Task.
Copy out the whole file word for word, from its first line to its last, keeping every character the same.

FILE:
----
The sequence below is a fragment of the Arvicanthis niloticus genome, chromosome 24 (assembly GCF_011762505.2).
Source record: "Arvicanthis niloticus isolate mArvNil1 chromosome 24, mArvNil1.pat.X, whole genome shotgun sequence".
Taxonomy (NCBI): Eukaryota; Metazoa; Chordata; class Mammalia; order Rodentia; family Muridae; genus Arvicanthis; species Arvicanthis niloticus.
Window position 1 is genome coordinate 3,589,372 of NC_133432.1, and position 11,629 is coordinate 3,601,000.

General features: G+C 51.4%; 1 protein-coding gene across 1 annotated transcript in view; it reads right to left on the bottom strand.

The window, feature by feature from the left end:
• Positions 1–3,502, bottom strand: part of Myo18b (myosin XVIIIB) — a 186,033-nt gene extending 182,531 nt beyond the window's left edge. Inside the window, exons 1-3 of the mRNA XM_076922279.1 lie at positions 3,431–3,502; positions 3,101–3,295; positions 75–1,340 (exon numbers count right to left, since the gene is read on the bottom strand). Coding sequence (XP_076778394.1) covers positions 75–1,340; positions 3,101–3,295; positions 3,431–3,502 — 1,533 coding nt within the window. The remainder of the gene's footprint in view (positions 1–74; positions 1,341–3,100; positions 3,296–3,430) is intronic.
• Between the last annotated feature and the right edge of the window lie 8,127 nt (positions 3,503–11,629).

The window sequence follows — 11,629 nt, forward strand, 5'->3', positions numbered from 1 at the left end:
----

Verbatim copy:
The sequence below is a fragment of the Arvicanthis niloticus genome, chromosome 24 (assembly GCF_011762505.2).
Source record: "Arvicanthis niloticus isolate mArvNil1 chromosome 24, mArvNil1.pat.X, whole genome shotgun sequence".
Taxonomy (NCBI): Eukaryota; Metazoa; Chordata; class Mammalia; order Rodentia; family Muridae; genus Arvicanthis; species Arvicanthis niloticus.
Window position 1 is genome coordinate 3,589,372 of NC_133432.1, and position 11,629 is coordinate 3,601,000.

General features: G+C 51.4%; 1 protein-coding gene across 1 annotated transcript in view; it reads right to left on the bottom strand.

The window, feature by feature from the left end:
• Positions 1–3,502, bottom strand: part of Myo18b (myosin XVIIIB) — a 186,033-nt gene extending 182,531 nt beyond the window's left edge. Inside the window, exons 1-3 of the mRNA XM_076922279.1 lie at positions 3,431–3,502; positions 3,101–3,295; positions 75–1,340 (exon numbers count right to left, since the gene is read on the bottom strand). Coding sequence (XP_076778394.1) covers positions 75–1,340; positions 3,101–3,295; positions 3,431–3,502 — 1,533 coding nt within the window. The remainder of the gene's footprint in view (positions 1–74; positions 1,341–3,100; positions 3,296–3,430) is intronic.
• Between the last annotated feature and the right edge of the window lie 8,127 nt (positions 3,503–11,629).

The window sequence follows — 11,629 nt, forward strand, 5'->3', positions numbered from 1 at the left end: